Some entrepreneurs — such as restaurateurs — start out with a team of employees in place, but many others launch their companies as sole proprietors. These independent small-business owners often struggle to decide when to add staff and what types of people they should hire.
The Intuit Small Business Blog recently talked with Rhonda Abrams, owner of PlanningShop and author-publisher of Hire Your First Employee (among many other books), about when small businesses should make their initial hires.
ISBB: When did you realize that you needed to hire an employee for your business?
Abrams: I had an “a-ha moment” when I realized that I was spending my valuable time running to the post office, completing administrative tasks, or invoicing. Often these tasks would fall to the bottom of my to-do list, and I realized that if I had help to take over the tasks that someone else could do, I could work on tasks that only I could do. It hit me that I could actually make more money by hiring someone.
How should small-business owners decide when it is time to hire?
One of the things I will talk about during my session at the upcoming Hire Smart conference is: Look at the amount of money that it is costing you to not have help.
Are you not getting paid because your invoices are sent late? Do you find yourself not having time to complete creative tasks? Are you turning down work? Are you not spending quality time with your family and friends?
People always think about how much it will cost to pay an employee, but instead [you] should determine how much more money you could make with assistance.
What other advice do you plan to share at the Hire Smart event?
You don’t have to plunge in completely when you decide to hire. You can start by hiring an independent contractor or part-time help; it’s not an all-or-nothing proposition.
My first hire was a $10-an-hour, 10-hours-a-week administrative assistant. One of my big concerns when I hired my first employee was where would she work, since I had a home office. She ended up working at my dining room table, and it was fine.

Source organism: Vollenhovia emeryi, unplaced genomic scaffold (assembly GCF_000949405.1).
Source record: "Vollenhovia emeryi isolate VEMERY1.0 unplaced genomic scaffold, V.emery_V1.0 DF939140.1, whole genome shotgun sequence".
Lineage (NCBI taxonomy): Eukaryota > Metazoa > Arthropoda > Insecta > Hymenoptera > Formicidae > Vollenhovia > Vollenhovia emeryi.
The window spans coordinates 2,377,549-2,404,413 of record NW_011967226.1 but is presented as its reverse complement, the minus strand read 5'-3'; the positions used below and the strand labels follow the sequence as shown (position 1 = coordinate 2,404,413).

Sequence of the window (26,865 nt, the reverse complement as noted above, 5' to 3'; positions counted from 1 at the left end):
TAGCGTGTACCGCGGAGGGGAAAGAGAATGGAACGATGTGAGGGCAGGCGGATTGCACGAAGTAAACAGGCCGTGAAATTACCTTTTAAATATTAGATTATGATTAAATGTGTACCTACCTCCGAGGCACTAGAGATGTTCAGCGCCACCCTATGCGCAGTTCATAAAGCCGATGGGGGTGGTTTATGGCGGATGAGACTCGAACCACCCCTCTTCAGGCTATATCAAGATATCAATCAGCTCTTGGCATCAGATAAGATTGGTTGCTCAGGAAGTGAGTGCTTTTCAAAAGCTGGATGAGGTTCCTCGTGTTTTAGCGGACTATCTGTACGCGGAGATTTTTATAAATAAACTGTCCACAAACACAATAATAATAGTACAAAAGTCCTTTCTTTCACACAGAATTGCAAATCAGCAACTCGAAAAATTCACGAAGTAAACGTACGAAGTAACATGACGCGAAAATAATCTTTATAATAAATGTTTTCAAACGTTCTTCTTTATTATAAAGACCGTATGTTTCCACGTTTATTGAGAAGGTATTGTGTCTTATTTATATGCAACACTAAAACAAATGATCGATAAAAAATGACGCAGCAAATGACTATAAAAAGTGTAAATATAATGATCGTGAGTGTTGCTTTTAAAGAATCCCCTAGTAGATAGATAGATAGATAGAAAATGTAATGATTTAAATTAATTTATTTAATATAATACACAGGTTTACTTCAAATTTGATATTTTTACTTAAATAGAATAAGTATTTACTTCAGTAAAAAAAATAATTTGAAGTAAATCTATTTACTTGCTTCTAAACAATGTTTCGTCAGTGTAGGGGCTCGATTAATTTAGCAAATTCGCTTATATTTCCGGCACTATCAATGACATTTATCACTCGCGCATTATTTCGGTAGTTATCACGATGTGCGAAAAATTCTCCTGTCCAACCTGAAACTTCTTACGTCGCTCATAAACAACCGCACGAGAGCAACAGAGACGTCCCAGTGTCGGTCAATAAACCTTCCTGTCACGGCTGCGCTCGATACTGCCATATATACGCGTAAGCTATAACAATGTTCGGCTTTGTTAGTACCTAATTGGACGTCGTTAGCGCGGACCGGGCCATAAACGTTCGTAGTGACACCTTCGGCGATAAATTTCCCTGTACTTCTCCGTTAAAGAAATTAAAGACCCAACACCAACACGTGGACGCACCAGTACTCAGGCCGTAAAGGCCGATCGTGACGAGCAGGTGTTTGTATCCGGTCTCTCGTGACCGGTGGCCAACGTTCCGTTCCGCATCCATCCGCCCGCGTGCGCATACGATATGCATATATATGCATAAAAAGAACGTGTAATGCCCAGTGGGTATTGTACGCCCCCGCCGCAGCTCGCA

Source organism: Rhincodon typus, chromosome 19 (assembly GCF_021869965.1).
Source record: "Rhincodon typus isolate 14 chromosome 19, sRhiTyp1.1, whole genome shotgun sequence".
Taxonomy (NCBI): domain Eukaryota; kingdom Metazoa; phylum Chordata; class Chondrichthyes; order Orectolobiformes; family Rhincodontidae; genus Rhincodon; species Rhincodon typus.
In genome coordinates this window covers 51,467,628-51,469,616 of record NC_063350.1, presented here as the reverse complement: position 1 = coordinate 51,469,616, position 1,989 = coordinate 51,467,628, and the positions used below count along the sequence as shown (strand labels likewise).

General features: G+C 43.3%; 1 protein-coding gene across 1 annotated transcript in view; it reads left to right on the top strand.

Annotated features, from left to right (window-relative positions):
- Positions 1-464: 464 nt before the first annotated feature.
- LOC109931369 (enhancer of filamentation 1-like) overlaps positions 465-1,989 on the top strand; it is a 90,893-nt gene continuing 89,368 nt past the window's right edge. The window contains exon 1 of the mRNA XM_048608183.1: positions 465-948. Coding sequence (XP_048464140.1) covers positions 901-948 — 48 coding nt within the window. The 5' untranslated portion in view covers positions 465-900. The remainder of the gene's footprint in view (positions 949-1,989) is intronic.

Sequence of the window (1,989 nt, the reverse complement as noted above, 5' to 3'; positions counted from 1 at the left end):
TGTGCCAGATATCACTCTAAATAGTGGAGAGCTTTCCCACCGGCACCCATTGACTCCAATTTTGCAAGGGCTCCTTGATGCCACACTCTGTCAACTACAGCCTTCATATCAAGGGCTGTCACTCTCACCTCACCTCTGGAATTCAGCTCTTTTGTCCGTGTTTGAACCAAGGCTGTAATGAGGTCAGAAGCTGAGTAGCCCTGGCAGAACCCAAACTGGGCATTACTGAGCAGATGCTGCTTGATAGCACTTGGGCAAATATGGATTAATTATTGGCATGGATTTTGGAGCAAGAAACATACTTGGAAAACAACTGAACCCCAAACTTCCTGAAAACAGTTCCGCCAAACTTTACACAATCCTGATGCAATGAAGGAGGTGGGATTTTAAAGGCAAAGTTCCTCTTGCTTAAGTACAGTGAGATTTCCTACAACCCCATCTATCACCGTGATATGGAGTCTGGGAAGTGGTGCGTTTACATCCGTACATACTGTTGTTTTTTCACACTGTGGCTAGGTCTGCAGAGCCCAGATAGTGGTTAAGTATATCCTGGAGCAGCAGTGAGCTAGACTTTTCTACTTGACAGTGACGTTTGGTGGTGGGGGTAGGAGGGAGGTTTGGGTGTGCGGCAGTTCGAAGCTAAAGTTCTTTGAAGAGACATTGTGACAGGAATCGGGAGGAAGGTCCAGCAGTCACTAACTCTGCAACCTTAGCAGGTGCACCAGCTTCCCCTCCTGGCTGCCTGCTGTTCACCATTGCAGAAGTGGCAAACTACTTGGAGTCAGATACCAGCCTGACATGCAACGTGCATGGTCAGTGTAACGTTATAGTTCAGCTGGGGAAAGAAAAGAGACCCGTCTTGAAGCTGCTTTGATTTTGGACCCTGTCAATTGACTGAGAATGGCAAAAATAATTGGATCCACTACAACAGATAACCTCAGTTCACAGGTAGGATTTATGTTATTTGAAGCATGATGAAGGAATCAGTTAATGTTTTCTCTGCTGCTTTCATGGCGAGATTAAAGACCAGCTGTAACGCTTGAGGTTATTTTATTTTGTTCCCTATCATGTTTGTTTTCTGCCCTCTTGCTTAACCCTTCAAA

What common hiring mistakes do you see small-business owners make?
Many owners want their first employee to be a salesperson, but that is not necessary the first hire that many businesses should make. Entrepreneurs often don’t really identify their most important needs and instead assume that they need to make more money.
Other owners don’t take the time to write a job description before beginning the hiring process to determine what tasks they need an employee to do and what capabilities they need. One of my “Rhonda’s Rules” is to hire for attitude and train for skills.
I also see business owners, especially women, who put off hiring because they don’t think that they have the skills to hire and manage an employee. Being an employer, leader, and manager takes time. It is not something that anyone really knows how to do the first time they hire someone. You don’t have to know how to manage people before you decide to hire someone, but it is a skill set you should work on learning.
Any other hiring advice for small-business owners?
No one talks about how much satisfaction comes from creating a really good job for another person. Most small-business owners will write a check or do a 5K run to help make the world a better place, but creating a job where someone can make a living really makes a big difference in the world.
When [you] pay employees fairly and treat people [well], they will go home and be a parent, a spouse, and a citizen. You can help change the world.
The Hire Smart Small Business Event, hosted by Intuit and LinkedIn, is set for Sat., April 27, at Intuit’s Mountain View, Calif., campus. It will also be streamed live online. Admission is free. Click here to register.
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